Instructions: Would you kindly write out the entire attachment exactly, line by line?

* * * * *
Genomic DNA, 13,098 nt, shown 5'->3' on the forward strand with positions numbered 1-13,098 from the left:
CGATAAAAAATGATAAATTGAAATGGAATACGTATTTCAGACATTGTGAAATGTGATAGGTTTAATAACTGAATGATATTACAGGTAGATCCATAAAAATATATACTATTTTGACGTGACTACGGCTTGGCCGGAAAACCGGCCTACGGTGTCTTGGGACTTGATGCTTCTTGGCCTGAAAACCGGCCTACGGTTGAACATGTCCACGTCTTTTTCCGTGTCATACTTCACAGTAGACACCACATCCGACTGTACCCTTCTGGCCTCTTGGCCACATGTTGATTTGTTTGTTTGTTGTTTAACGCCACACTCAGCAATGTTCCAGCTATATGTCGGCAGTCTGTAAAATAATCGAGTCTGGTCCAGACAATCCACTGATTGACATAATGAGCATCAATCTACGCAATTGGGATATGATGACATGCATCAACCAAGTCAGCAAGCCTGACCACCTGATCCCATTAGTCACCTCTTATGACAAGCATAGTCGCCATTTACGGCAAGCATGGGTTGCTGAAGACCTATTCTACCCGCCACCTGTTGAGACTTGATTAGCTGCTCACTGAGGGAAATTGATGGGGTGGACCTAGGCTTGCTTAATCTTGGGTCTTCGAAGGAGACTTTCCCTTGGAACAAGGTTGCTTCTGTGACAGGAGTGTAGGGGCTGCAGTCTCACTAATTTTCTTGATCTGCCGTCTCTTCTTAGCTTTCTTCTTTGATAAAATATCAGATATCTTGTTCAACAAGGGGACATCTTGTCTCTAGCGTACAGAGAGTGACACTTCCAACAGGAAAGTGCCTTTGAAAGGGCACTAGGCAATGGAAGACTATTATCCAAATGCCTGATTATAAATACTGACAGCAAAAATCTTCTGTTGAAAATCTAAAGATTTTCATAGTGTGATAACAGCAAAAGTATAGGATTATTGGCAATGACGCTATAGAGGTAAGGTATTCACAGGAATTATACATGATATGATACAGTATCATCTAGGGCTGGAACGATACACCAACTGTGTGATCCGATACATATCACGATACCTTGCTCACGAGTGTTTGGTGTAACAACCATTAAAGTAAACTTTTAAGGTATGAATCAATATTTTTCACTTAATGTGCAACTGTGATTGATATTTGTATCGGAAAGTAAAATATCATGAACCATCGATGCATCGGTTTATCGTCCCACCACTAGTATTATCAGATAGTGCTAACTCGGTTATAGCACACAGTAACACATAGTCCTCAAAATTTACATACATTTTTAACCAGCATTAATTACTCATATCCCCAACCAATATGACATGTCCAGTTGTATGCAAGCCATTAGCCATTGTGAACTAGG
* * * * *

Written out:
Genomic DNA, 13,098 nt, shown 5'->3' on the forward strand with positions numbered 1-13,098 from the left:
CGATAAAAAATGATAAATTGAAATGGAATACGTATTTCAGACATTGTGAAATGTGATAGGTTTAATAACTGAATGATATTACAGGTAGATCCATAAAAATATATACTATTTTGACGTGACTACGGCTTGGCCGGAAAACCGGCCTACGGTGTCTTGGGACTTGATGCTTCTTGGCCTGAAAACCGGCCTACGGTTGAACATGTCCACGTCTTTTTCCGTGTCATACTTCACAGTAGACACCACATCCGACTGTACCCTTCTGGCCTCTTGGCCACATGTTGATTTGTTTGTTTGTTGTTTAACGCCACACTCAGCAATGTTCCAGCTATATGTCGGCAGTCTGTAAAATAATCGAGTCTGGTCCAGACAATCCACTGATTGACATAATGAGCATCAATCTACGCAATTGGGATATGATGACATGCATCAACCAAGTCAGCAAGCCTGACCACCTGATCCCATTAGTCACCTCTTATGACAAGCATAGTCGCCATTTACGGCAAGCATGGGTTGCTGAAGACCTATTCTACCCGCCACCTGTTGAGACTTGATTAGCTGCTCACTGAGGGAAATTGATGGGGTGGACCTAGGCTTGCTTAATCTTGGGTCTTCGAAGGAGACTTTCCCTTGGAACAAGGTTGCTTCTGTGACAGGAGTGTAGGGGCTGCAGTCTCACTAATTTTCTTGATCTGCCGTCTCTTCTTAGCTTTCTTCTTTGATAAAATATCAGATATCTTGTTCAACAAGGGGACATCTTGTCTCTAGCGTACAGAGAGTGACACTTCCAACAGGAAAGTGCCTTTGAAAGGGCACTAGGCAATGGAAGACTATTATCCAAATGCCTGATTATAAATACTGACAGCAAAAATCTTCTGTTGAAAATCTAAAGATTTTCATAGTGTGATAACAGCAAAAGTATAGGATTATTGGCAATGACGCTATAGAGGTAAGGTATTCACAGGAATTATACATGATATGATACAGTATCATCTAGGGCTGGAACGATACACCAACTGTGTGATCCGATACATATCACGATACCTTGCTCACGAGTGTTTGGTGTAACAACCATTAAAGTAAACTTTTAAGGTATGAATCAATATTTTTCACTTAATGTGCAACTGTGATTGATATTTGTATCGGAAAGTAAAATATCATGAACCATCGATGCATCGGTTTATCGTCCCACCACTAGTATTATCAGATAGTGCTAACTCGGTTATAGCACACAGTAACACATAGTCCTCAAAATTTACATACATTTTTAACCAGCATTAATTACTCATATCCCCAACCAATATGACATGTCCAGTTGTATGCAAGCCATTAGCCATTGTGAACTAGG